He'd die before he'd wrong it-'tis decorum. -
There was, indeed, in far less polish'd days,
A time, when rough rude man had naughty ways,
Would swagger, swear, get drunk, kick up a riot,
Nay even thus invade a Lady's quiet.

Now, thank our stars! those Gothic times are fled;
Now, well-bred men-and you are all well-bred-
Most justly think (and we are much the gainers)
Such conduct neither spirit, wit, nor manners.

For Right the third, our last, our best, our dearest,
That right to fluttering female hearts the nearest;
Which even the Rights of Kings, in low prostration,
Most humbly own-'tis dear, dear admiration!
In that blest sphere alone we live and move;
There taste that life of life-immortal love.
Smiles, glances, sighs, tears, fits, flirtations, airs;
'Gainst such an host what flinty savage dares,
When awful Beauty joins with all her charms-
Who is so rash as rise in rebel arms?

But truce with kings, and truce with constitutions,
With bloody armaments and revolutions;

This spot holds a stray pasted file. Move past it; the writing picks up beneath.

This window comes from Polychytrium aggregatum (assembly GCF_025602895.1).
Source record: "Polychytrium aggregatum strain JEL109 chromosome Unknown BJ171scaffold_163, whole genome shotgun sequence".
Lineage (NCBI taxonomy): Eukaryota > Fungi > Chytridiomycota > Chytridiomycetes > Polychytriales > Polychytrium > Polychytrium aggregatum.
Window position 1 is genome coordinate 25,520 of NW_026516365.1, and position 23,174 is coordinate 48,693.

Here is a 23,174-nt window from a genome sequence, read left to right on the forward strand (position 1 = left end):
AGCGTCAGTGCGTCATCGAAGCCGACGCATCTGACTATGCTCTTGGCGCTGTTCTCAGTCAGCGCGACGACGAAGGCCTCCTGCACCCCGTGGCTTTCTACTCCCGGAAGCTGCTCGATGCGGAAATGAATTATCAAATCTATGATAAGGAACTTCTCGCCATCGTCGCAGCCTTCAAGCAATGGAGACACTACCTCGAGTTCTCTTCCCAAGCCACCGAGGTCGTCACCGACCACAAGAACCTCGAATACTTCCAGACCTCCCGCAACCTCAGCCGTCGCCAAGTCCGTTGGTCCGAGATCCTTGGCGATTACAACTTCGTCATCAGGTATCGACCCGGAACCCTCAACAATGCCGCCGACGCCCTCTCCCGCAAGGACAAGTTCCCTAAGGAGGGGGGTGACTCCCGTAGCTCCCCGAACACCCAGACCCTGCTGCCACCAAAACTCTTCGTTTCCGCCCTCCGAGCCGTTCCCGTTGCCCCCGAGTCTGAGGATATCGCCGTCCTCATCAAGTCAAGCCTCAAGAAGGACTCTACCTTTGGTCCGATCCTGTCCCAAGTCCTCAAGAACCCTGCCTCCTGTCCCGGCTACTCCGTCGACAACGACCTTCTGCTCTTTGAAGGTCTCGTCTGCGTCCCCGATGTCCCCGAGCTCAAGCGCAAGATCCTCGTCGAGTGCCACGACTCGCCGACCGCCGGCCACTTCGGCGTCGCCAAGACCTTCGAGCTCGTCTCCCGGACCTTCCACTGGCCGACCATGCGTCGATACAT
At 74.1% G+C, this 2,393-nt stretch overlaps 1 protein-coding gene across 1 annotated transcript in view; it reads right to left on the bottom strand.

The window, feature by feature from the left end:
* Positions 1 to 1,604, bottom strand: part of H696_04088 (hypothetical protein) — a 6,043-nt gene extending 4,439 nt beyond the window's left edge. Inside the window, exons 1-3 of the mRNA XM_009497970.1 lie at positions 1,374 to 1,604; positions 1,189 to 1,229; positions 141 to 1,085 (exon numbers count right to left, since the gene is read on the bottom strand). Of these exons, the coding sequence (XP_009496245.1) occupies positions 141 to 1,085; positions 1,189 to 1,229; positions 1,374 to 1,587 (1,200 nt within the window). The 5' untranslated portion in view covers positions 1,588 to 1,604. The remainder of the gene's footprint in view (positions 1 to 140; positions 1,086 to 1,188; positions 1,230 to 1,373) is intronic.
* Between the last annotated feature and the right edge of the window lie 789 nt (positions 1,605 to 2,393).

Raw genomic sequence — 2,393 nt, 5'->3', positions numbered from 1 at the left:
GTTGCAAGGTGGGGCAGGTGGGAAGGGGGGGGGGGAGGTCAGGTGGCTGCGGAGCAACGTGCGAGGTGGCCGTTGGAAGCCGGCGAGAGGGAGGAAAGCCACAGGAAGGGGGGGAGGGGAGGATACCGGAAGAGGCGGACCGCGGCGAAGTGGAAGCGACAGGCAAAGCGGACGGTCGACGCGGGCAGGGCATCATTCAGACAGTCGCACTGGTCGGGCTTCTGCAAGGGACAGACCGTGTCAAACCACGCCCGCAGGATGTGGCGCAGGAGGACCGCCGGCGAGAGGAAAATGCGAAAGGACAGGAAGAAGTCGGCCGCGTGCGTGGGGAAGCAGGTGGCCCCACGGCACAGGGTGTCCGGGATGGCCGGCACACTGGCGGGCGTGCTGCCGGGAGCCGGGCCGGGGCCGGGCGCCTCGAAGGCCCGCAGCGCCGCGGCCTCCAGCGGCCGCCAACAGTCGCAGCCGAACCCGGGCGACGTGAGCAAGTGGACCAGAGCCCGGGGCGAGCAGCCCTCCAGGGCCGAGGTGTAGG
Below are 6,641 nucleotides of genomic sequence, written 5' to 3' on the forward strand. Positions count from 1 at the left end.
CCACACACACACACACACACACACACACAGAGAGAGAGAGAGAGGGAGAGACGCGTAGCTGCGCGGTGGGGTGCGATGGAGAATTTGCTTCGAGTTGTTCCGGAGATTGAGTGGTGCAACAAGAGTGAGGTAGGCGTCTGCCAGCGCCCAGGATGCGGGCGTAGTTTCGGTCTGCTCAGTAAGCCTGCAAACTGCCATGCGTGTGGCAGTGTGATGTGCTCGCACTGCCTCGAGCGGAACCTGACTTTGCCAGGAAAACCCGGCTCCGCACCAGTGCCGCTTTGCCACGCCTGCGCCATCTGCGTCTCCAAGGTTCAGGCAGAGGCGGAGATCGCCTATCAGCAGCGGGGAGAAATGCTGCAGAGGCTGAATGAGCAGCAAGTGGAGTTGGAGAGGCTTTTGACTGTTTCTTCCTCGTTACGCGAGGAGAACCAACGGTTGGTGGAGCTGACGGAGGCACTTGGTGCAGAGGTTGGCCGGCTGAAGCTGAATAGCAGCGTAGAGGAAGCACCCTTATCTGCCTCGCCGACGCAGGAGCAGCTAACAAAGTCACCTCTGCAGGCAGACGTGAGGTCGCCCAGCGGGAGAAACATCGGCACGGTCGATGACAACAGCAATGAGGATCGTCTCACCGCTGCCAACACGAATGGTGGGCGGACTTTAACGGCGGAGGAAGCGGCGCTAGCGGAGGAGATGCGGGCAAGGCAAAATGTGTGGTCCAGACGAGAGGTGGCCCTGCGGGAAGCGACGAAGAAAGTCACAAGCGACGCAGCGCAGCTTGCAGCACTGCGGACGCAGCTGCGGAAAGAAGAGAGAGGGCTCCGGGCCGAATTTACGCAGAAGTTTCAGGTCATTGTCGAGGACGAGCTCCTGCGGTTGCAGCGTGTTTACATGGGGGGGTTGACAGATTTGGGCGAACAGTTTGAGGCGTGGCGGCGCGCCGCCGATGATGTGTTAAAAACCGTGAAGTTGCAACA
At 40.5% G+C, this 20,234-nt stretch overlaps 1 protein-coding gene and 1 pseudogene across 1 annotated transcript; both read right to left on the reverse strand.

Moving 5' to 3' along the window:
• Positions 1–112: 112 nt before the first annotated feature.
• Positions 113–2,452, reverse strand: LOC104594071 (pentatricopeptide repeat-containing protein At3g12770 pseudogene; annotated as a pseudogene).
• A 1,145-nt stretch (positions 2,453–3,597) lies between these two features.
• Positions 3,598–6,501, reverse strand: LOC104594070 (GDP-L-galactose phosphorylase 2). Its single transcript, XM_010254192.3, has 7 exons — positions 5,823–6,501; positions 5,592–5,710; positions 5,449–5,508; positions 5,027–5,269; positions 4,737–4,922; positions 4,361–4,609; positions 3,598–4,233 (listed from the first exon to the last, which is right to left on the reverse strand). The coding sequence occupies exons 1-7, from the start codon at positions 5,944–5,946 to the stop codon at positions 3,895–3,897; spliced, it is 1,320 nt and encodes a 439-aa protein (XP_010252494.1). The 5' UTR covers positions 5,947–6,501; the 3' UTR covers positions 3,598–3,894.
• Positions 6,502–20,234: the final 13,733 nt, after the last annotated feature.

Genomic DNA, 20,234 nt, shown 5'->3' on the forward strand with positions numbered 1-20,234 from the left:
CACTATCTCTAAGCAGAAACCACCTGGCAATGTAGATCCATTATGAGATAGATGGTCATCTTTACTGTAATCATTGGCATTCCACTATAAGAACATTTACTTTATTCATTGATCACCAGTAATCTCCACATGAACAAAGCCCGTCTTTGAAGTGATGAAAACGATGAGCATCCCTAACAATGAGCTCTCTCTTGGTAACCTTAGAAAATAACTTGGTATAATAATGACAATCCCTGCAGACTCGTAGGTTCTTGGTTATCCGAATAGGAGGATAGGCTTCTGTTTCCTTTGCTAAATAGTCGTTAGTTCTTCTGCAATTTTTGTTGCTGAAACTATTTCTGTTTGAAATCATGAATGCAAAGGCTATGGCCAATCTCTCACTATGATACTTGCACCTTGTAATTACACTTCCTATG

Let Majesty your first attention summon,
Ah! ca ira! The Majesty Of Woman!

 

Scots, Wha Hae.
Scots, wha hae wi' Wallace bled,
Scots, wham Bruce has aften led,
Welcome to your gory bed
Or to victorie!

Now's the day, and now's the hour:
See the front o' battle lour,
See approach proud Edward's power -
Chains and slaverie!

Wha will be a traitor knave?
Wha will fill a coward's grave?
Wha sae base as be a slave? -
Let him turn, and flee!

Wha for Scotland's King and Law
Freedom's sword will strongly draw,
Freeman stand or freeman fa',
Let him follow me!

By oppression's woes and pains,
By your sons in servile chains,
We will drain our dearest veins
But they shall be free!

Lay the proud usurpers low!
Tyrants fall in every foe!
Liberty 's in every blow!
Let us do or die.

(Burns was born in Ayrshire where William Wallace ("Braveheart" ) also lived.)

This is Burn's first love poem, written at age 15.


Once I lov'd a bonie lass,
Ay, and I love her still;
And whilst that virtue warms my breast,
I'll love my handsome Nell.

As bonie lasses I hae seen,
And mony full as braw;
But, for a modest gracefu' mein,
The like I never saw.

A bonie lass, I will confess,
Is pleasant to the e'e;
But, without some better qualities,